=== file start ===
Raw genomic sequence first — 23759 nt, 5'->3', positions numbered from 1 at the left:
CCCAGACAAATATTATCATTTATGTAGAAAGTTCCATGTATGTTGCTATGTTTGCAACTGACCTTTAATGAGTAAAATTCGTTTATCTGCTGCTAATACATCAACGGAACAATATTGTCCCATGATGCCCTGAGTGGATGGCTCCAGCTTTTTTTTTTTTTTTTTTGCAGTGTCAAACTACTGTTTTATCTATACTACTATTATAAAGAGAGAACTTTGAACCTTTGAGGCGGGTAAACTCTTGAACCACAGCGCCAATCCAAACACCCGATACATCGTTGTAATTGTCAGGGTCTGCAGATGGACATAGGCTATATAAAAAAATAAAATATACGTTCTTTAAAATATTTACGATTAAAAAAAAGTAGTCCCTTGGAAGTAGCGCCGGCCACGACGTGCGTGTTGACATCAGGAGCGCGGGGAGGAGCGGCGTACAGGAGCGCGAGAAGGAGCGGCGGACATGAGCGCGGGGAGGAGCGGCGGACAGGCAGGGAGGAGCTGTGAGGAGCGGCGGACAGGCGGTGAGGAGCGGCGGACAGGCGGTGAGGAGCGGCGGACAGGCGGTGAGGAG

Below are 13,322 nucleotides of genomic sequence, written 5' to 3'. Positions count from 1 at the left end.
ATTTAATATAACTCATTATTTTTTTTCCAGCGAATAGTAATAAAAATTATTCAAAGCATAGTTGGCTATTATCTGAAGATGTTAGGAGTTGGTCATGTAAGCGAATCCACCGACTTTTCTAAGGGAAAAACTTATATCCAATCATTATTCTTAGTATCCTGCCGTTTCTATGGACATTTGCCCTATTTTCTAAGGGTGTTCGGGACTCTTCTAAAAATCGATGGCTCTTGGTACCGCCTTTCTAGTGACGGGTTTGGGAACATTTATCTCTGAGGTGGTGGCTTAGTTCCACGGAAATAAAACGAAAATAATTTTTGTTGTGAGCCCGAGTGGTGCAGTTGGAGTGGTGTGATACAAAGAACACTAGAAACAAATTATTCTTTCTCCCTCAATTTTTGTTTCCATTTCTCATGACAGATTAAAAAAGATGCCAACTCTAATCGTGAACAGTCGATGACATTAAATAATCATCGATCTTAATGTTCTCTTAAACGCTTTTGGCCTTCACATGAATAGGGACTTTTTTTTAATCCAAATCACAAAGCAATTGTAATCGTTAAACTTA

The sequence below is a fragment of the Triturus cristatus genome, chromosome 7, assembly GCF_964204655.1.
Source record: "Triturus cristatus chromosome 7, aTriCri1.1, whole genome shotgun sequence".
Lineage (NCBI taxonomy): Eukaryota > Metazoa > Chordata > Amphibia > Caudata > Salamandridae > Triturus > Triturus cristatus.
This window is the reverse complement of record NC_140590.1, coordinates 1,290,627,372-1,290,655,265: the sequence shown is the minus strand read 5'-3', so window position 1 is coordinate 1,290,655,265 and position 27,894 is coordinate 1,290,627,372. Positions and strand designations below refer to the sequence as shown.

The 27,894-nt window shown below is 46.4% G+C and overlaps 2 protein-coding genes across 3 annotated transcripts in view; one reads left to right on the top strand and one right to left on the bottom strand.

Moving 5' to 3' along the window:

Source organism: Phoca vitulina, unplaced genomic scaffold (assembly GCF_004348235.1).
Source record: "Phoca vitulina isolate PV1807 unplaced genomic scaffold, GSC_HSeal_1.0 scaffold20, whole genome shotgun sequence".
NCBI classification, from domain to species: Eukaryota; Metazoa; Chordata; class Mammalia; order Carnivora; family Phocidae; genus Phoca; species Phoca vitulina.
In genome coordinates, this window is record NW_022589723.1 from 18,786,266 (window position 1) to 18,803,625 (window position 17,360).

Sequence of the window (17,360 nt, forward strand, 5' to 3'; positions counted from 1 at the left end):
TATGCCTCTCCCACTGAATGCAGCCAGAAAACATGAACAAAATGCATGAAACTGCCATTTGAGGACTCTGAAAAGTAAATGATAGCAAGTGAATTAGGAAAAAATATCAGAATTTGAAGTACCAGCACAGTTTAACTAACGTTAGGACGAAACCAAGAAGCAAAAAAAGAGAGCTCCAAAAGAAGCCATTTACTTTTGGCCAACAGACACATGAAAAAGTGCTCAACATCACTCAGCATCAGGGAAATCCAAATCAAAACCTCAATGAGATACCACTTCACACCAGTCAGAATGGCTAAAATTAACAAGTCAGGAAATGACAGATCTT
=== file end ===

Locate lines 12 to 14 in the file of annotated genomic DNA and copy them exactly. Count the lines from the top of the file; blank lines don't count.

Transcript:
Source record: "Phoca vitulina isolate PV1807 unplaced genomic scaffold, GSC_HSeal_1.0 scaffold20, whole genome shotgun sequence".
NCBI classification, from domain to species: Eukaryota; Metazoa; Chordata; class Mammalia; order Carnivora; family Phocidae; genus Phoca; species Phoca vitulina.
In genome coordinates, this window is record NW_022589723.1 from 18,786,266 (window position 1) to 18,803,625 (window position 17,360).